Despite its seemingly flâneur-like character, this investigation into the richness of the material world is not plan less. But rather than adhering to a systematic or scientific method, Marc Monzo approaches his field of study with a set of ever-changing tools. If there is a logic to it, it is the puzzling logic of dreams; small becomes big, big becomes small, objects change colour or position in a slightly absurd fashion. A ring is adorned with a set of other rings, another ring is magnified and made into a brooch, yet another ring is placed around the stem of a glass. Pins with multicoloured spherical plastic heads, as if fresh out of a notice board, take on the character of earrings; a largish sphere – a ping pong ball – is carefully covered with silver and paint and turned into a brooch. Or is it rather a pale spectre of our globe in miniature?

Marc Monzo’s way of making jewellery can be likened to the practice of making maps. But rather than an unknown terrain, it is his own lived reality that becomes the object of study. Marc Monzo looks at the world around him, pictures it, and thereby gives his work the character of an ongoing investigation into the realm of the everyday. Nonetheless, we are far from the field of social realism here; what is emphasised is rather the mystic or ritual connections between objects themselves and between the artist and the world. As notes the artist himself, “the pieces appear according to my most immediate needs, which turns the manipulated matter into a map of my reality.”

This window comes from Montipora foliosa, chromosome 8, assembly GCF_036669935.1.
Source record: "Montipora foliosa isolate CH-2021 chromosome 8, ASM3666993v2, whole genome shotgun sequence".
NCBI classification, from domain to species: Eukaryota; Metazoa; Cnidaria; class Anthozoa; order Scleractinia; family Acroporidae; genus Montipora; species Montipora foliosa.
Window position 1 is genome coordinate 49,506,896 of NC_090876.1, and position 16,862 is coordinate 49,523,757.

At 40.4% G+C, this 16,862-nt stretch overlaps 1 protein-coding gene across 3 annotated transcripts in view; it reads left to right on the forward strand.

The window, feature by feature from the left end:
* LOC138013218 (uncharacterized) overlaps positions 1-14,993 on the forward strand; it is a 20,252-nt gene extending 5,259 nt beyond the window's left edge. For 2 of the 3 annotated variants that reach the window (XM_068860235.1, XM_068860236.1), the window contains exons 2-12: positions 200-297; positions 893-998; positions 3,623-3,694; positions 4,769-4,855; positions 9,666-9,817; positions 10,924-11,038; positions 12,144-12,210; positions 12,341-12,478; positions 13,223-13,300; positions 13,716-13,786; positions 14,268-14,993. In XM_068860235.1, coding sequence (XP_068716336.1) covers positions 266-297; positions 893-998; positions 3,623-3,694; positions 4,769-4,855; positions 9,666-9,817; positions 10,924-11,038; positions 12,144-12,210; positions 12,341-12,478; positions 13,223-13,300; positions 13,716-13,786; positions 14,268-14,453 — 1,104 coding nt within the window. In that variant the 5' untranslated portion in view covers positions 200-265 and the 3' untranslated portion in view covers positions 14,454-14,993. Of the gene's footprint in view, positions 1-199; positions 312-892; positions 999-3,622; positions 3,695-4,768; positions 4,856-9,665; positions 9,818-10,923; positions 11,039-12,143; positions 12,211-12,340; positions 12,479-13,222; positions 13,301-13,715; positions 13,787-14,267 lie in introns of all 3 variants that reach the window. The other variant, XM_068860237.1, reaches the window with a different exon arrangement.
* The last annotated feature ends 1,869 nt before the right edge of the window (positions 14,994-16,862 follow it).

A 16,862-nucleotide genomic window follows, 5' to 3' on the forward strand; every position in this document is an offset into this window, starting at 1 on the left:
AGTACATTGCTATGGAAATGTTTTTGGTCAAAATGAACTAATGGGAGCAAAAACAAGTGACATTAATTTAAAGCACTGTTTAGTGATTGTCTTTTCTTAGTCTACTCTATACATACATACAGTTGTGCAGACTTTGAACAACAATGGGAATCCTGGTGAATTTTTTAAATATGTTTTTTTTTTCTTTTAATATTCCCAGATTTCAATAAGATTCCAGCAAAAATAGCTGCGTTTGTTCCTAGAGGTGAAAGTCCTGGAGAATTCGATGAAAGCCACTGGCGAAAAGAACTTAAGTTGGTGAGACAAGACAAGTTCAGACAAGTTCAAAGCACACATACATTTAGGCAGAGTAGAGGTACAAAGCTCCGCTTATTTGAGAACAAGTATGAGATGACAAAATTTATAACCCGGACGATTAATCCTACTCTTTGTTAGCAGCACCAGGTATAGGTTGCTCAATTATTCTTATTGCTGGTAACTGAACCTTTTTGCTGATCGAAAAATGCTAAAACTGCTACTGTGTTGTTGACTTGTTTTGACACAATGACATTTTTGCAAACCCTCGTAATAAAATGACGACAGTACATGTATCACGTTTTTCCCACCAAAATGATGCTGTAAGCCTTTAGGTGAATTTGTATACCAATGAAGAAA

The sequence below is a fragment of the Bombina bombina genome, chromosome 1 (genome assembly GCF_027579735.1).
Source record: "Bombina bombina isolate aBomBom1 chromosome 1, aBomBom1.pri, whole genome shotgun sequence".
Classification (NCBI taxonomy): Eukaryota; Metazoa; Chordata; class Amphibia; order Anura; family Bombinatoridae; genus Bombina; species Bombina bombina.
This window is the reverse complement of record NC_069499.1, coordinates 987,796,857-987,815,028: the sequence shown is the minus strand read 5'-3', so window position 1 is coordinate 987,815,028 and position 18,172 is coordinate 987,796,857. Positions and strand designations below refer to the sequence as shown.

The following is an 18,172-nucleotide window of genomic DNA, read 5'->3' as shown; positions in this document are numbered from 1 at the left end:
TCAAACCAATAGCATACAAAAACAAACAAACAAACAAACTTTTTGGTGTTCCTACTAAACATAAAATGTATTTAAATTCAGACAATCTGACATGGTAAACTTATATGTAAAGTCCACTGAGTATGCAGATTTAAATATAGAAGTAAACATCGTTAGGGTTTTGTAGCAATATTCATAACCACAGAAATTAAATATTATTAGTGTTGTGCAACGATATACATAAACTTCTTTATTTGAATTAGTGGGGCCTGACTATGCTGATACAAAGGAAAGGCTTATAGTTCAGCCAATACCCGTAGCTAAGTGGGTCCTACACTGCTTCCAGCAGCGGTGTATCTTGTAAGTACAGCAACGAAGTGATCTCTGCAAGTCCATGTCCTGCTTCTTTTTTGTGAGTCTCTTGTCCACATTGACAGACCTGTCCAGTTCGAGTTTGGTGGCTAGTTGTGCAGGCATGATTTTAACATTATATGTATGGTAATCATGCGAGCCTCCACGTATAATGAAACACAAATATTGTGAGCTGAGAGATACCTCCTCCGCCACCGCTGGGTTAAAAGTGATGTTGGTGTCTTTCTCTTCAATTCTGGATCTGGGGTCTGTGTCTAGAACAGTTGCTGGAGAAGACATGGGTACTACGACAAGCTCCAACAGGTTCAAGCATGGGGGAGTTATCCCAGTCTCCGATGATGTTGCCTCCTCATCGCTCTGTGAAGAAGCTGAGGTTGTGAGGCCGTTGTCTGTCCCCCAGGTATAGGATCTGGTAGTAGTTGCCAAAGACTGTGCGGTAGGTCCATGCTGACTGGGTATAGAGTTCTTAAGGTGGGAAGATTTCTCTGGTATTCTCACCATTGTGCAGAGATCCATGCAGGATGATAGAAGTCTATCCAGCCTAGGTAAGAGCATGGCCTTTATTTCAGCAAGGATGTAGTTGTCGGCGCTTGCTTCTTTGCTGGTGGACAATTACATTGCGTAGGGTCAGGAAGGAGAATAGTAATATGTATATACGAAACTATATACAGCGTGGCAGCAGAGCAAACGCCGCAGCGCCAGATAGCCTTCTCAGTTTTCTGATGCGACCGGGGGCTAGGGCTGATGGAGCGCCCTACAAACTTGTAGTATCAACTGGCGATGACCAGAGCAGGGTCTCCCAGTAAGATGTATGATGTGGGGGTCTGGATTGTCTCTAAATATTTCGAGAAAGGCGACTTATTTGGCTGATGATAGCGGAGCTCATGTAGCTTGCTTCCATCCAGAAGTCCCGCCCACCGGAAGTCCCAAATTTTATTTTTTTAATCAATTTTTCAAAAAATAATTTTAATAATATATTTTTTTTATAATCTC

Still, the works do not explain the world to us like a proper map would tend to do. What the artist and his jewellery present to us is a world in fragments that become symbolically scattered, shuffled, perhaps strewn on like confetti on our clothes.

Love Jönsson

Love Jönsson is a free-lance critic and writer and a member of the faculty of the School of Design and Crafts at Göteborg University, Sweden. 


 Double and triple  by Marc Monzó
Marc Monzó.
Brooch: Double and triple, 2006.
Silver, car paint.
6 x 5 cm.
 Hoops collection  by Marc Monzó
Marc Monzó.
Bracelet: Hoops collection, 2008.
Silver, plastic.
Ø 6,5 cm.
 Black star  by Marc Monzó
Marc Monzó.
Brooch: Black star, 2008.
Silver, iron perclorurum plated.
6,5 x 6,5 cm.
 1 mm  by Marc Monzó
Marc Monzó.
Brooch: 1 mm, 2008.
18K gold, lacquer, silver.
5,5 x x1,5 cm.
 Minichain  by Marc Monzó
Marc Monzó.
Pendant: Minichain, 2008.
Gold plated silver.
1,5 x x18 cm.
 A flat surface  by Marc Monzó
Marc Monzó.
Ring: A flat surface.
Silver, rodium or gold plated.
3 x 2,5 cm.
 Plastic sticks  by Marc Monzó
Marc Monzó.
Necklace: Plastic sticks.
Plastic, textile.
6 x 40 cm.
 Europe map  by Marc Monzó
Marc Monzó.
Brooch: Europe map, 2008.
Alpaca, lacquer, steel.
7,5 x 4 cm.
 Electroforming  by Marc Monzó
Marc Monzó.
Brooch: Electroforming.
Plastic, silver, steel.
4 x 7 cm.
 Untitled  by Marc Monzó
Marc Monzó.
Brooch: Untitled.
Silver, lacquer, steel.
4,5 x 4,5 cm.
 Ping pong ball  by Marc Monzó
Marc Monzó.
Pin: Ping pong ball.
Ping pong ball, silver, lacquer.
4 x 4 cm.
 1 point  by Marc Monzó
Marc Monzó.
Earrings: 1 point.
Silver, lacquer.
2,5 x 2,5 cm.
 Tears, diamonds and ties  by Marc Monzó
Marc Monzó.
Earrings: Tears, diamonds and ties.
Silver, lacquer.
1 x 3 cm.
 Heart pin  by Marc Monzó
Marc Monzó.
Pin: Heart pin.
Silver, lacquer.
1,2 x 2,3 cm.
 Olympic  by Marc Monzó
Marc Monzó.
Brooch: Olympic.
Gold plated silver, steel.
3 x 6 cm.